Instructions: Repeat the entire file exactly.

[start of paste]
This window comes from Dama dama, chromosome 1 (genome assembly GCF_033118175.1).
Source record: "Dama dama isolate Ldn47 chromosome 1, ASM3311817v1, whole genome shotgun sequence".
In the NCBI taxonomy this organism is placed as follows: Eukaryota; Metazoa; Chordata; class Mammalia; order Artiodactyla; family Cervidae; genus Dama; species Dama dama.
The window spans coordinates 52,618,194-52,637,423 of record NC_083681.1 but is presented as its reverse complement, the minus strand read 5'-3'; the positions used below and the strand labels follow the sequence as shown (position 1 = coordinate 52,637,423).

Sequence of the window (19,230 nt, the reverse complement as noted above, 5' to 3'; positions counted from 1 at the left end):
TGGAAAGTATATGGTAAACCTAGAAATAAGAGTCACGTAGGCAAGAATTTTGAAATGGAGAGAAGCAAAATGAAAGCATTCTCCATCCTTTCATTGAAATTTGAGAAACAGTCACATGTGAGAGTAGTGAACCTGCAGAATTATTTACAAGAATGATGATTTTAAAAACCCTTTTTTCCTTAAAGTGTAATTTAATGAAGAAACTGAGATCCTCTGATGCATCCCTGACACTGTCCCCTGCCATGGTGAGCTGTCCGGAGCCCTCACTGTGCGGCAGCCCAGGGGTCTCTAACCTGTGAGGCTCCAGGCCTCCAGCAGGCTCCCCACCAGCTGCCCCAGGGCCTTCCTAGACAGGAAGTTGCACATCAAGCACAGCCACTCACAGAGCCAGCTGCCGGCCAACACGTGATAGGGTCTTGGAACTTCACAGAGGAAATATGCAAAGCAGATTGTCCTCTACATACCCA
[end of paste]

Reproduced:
This window comes from Dama dama, chromosome 1 (genome assembly GCF_033118175.1).
Source record: "Dama dama isolate Ldn47 chromosome 1, ASM3311817v1, whole genome shotgun sequence".
In the NCBI taxonomy this organism is placed as follows: Eukaryota; Metazoa; Chordata; class Mammalia; order Artiodactyla; family Cervidae; genus Dama; species Dama dama.
The window spans coordinates 52,618,194-52,637,423 of record NC_083681.1 but is presented as its reverse complement, the minus strand read 5'-3'; the positions used below and the strand labels follow the sequence as shown (position 1 = coordinate 52,637,423).

Sequence of the window (19,230 nt, the reverse complement as noted above, 5' to 3'; positions counted from 1 at the left end):
TGGAAAGTATATGGTAAACCTAGAAATAAGAGTCACGTAGGCAAGAATTTTGAAATGGAGAGAAGCAAAATGAAAGCATTCTCCATCCTTTCATTGAAATTTGAGAAACAGTCACATGTGAGAGTAGTGAACCTGCAGAATTATTTACAAGAATGATGATTTTAAAAACCCTTTTTTCCTTAAAGTGTAATTTAATGAAGAAACTGAGATCCTCTGATGCATCCCTGACACTGTCCCCTGCCATGGTGAGCTGTCCGGAGCCCTCACTGTGCGGCAGCCCAGGGGTCTCTAACCTGTGAGGCTCCAGGCCTCCAGCAGGCTCCCCACCAGCTGCCCCAGGGCCTTCCTAGACAGGAAGTTGCACATCAAGCACAGCCACTCACAGAGCCAGCTGCCGGCCAACACGTGATAGGGTCTTGGAACTTCACAGAGGAAATATGCAAAGCAGATTGTCCTCTACATACCCA